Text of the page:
California’s growing population pushed adventurous winegrowers beyond the warm valleys to plant on the hillsides. Though these areas could be difficult to plant and harvest, the cool climate and poor soils yielded grapes that were dark in color and intensely flavored. A select few winemakers focused on improving the quality of wines being produced, but it was easy to produce grapes of mediocre quality in great quantities, and for the most part, California wines remained rustic.


1900s - 1960s


As the notion of fine wines began to take shape in the early 1900s, two disasters struck. The first was an infestation of phylloxera, the louse that attacks vine roots, which by 1915 destroyed 250,000 acres of California vineyards. Then, in 1919, Prohibition was enacted, outlawing the manufacture, transportation, sale and possession of alcoholic beverages. Hundreds of California wineries were forced to close.


By the time Prohibition was repealed in 1933, most wineries were in sad shape, having been neglected for years. The University of California played a major role in moving the rekindled industry to quality, defining climate zones for growing fine wine grapes and establishing strict sanitation and quality production standards for the state’s wineries.


In the 1960s the California wine industry began to lay the foundation for a surge in wine sales. Midcentury Americans loved ice-cold sodas and chilled martinis, so marketing chillable white wines to consumers was an easy step. The industry received a boost in 1976, when a Franco-Californian blind tasting was held in Paris to commemorate the U.S. Bicentennial. To the surprise of everyone – especially the French – two upstart wineries from the Napa Valley finished in first place. The tasting, known as “The Judgment of Paris,” triggered an avalanche of global publicity for California wine, even prompting some French winemakers to join forces with or buy California properties.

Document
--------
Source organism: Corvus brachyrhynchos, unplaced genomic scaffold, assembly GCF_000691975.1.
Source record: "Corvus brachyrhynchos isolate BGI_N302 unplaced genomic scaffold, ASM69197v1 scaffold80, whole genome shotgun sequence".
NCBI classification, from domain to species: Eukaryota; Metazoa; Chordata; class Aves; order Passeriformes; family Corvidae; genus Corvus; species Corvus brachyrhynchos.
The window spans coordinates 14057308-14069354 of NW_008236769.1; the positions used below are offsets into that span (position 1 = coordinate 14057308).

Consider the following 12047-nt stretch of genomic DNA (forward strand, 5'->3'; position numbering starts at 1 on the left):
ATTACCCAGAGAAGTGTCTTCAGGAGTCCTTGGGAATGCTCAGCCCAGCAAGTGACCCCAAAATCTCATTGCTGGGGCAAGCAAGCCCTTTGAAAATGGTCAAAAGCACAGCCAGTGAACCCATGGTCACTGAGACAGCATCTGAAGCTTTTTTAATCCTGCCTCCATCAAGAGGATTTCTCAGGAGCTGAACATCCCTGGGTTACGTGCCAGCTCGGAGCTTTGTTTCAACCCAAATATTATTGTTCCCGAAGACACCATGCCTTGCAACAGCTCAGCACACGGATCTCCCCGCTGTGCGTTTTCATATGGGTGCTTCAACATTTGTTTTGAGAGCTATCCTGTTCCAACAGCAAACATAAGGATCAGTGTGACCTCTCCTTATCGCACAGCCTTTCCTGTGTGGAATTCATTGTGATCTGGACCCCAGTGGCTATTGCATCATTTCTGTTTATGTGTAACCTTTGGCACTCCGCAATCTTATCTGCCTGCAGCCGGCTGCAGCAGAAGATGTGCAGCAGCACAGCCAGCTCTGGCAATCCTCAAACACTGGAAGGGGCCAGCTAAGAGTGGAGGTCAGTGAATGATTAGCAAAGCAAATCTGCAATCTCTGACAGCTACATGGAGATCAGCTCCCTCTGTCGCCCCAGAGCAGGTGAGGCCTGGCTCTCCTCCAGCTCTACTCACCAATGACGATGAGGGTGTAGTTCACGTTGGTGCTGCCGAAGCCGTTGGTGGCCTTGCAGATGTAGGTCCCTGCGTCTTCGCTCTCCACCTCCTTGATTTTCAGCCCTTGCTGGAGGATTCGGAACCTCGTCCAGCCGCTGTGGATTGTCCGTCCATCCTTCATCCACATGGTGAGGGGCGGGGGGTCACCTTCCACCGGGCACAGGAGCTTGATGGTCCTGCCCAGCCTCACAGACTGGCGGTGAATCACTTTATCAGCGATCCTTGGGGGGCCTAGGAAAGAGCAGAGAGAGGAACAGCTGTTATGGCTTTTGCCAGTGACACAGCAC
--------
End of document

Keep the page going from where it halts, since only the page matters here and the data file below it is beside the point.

Several other trends soon emerged to shape the market further. The move toward cooler climates proved as important as the recognition that controlling crop yields, using natural winemaking techniques and fermenting wines in toasty oak barrels would lead to finer, more complex wines. The proliferation of skilled California winemakers, with their varied tastes and inspirations, meant that a broad spectrum of wine styles – from elegant and finely structured to powerful and fruit-filled – would be made in the state.